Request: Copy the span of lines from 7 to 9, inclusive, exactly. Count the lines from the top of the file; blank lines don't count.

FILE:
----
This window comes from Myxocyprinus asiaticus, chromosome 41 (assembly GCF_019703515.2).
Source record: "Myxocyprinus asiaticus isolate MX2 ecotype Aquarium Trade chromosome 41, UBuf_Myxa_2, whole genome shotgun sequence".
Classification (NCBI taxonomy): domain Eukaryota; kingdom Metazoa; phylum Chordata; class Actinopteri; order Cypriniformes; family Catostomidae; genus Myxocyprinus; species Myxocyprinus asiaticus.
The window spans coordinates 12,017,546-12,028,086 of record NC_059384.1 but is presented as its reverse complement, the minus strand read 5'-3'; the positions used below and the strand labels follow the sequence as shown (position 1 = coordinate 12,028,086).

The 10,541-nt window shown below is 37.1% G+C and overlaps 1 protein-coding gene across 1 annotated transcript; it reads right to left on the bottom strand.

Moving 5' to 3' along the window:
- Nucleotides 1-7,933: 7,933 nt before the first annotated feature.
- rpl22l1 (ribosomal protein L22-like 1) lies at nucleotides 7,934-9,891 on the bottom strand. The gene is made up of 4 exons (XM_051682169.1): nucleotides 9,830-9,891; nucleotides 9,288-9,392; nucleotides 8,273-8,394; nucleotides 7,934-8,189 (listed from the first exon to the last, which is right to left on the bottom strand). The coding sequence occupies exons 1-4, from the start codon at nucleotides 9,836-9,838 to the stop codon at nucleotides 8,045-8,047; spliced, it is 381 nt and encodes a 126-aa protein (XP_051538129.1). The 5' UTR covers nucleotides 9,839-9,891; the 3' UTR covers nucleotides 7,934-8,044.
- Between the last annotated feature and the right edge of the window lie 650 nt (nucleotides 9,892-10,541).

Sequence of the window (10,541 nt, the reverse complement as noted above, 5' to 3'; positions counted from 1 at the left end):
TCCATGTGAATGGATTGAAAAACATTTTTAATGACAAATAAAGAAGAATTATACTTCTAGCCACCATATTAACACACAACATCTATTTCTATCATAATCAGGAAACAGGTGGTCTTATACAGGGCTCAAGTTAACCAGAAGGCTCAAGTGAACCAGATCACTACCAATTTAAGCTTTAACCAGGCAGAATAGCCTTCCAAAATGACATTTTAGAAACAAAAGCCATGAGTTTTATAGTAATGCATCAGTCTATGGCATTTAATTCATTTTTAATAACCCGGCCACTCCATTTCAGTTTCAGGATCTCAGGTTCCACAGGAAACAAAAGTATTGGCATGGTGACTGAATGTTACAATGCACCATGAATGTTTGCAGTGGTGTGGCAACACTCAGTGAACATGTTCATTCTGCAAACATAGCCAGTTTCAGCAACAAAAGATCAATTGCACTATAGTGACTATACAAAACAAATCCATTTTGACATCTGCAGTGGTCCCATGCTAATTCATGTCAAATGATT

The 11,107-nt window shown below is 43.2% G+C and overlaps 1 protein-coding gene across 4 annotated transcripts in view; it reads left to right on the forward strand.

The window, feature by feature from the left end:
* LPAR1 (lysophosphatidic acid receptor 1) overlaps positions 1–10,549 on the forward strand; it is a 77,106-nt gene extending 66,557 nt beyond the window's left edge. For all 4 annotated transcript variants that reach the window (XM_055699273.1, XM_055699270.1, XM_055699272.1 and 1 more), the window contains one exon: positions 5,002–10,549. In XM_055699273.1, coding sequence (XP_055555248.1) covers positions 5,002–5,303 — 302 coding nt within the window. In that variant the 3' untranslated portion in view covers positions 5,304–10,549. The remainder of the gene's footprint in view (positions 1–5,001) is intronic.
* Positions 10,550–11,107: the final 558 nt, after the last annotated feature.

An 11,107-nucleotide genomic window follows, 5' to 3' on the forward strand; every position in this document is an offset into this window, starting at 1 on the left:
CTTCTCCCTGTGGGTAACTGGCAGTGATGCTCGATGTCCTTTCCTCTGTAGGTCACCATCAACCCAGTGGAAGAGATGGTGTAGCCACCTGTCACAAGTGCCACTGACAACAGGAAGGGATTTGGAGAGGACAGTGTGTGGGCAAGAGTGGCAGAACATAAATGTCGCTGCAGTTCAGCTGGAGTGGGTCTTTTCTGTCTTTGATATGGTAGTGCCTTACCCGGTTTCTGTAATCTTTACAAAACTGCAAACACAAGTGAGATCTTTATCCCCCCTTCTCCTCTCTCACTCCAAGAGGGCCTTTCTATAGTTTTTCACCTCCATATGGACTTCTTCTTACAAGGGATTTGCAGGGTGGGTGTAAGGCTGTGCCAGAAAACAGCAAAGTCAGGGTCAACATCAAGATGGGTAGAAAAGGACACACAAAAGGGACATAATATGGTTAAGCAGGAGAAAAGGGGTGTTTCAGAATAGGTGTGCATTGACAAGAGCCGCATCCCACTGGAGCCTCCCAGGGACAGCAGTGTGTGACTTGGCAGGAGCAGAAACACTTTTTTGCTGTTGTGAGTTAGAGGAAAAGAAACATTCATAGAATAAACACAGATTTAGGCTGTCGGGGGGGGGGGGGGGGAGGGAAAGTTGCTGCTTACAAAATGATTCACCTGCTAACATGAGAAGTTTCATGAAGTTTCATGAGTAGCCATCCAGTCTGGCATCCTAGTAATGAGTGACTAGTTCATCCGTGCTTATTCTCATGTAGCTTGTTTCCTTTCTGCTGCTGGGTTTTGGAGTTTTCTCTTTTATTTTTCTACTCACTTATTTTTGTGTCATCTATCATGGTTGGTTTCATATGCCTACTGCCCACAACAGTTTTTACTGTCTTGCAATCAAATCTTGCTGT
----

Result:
- Nucleotides 1-7,933: 7,933 nt before the first annotated feature.
- rpl22l1 (ribosomal protein L22-like 1) lies at nucleotides 7,934-9,891 on the bottom strand. The gene is made up of 4 exons (XM_051682169.1): nucleotides 9,830-9,891; nucleotides 9,288-9,392; nucleotides 8,273-8,394; nucleotides 7,934-8,189 (listed from the first exon to the last, which is right to left on the bottom strand). The coding sequence occupies exons 1-4, from the start codon at nucleotides 9,836-9,838 to the stop codon at nucleotides 8,045-8,047; spliced, it is 381 nt and encodes a 126-aa protein (XP_051538129.1). The 5' UTR covers nucleotides 9,839-9,891; the 3' UTR covers nucleotides 7,934-8,044.
- Between the last annotated feature and the right edge of the window lie 650 nt (nucleotides 9,892-10,541).